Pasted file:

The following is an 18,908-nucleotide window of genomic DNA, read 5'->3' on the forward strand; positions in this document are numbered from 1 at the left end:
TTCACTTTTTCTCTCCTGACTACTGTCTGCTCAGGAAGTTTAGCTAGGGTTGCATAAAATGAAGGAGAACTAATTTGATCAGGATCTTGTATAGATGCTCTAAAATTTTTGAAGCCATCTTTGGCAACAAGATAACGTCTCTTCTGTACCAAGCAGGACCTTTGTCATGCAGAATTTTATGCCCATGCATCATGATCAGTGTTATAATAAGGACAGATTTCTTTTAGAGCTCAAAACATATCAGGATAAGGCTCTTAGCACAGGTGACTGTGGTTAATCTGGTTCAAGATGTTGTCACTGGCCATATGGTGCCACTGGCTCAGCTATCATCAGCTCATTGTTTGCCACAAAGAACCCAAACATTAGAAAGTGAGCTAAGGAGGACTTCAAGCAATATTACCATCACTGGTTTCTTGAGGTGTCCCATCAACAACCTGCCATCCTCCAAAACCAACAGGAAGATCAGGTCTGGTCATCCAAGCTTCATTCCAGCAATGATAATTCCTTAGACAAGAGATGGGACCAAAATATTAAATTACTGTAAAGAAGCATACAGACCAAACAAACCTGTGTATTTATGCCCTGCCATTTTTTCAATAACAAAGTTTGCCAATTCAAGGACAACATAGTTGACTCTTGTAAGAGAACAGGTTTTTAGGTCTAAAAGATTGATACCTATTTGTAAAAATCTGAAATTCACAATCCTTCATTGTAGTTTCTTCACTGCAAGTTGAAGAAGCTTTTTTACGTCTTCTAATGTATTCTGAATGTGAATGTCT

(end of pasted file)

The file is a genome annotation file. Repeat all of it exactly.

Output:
The following is an 18,908-nucleotide window of genomic DNA, read 5'->3' on the forward strand; positions in this document are numbered from 1 at the left end:
TTCACTTTTTCTCTCCTGACTACTGTCTGCTCAGGAAGTTTAGCTAGGGTTGCATAAAATGAAGGAGAACTAATTTGATCAGGATCTTGTATAGATGCTCTAAAATTTTTGAAGCCATCTTTGGCAACAAGATAACGTCTCTTCTGTACCAAGCAGGACCTTTGTCATGCAGAATTTTATGCCCATGCATCATGATCAGTGTTATAATAAGGACAGATTTCTTTTAGAGCTCAAAACATATCAGGATAAGGCTCTTAGCACAGGTGACTGTGGTTAATCTGGTTCAAGATGTTGTCACTGGCCATATGGTGCCACTGGCTCAGCTATCATCAGCTCATTGTTTGCCACAAAGAACCCAAACATTAGAAAGTGAGCTAAGGAGGACTTCAAGCAATATTACCATCACTGGTTTCTTGAGGTGTCCCATCAACAACCTGCCATCCTCCAAAACCAACAGGAAGATCAGGTCTGGTCATCCAAGCTTCATTCCAGCAATGATAATTCCTTAGACAAGAGATGGGACCAAAATATTAAATTACTGTAAAGAAGCATACAGACCAAACAAACCTGTGTATTTATGCCCTGCCATTTTTTCAATAACAAAGTTTGCCAATTCAAGGACAACATAGTTGACTCTTGTAAGAGAACAGGTTTTTAGGTCTAAAAGATTGATACCTATTTGTAAAAATCTGAAATTCACAATCCTTCATTGTAGTTTCTTCACTGCAAGTTGAAGAAGCTTTTTTACGTCTTCTAATGTATTCTGAATGTGAATGTCT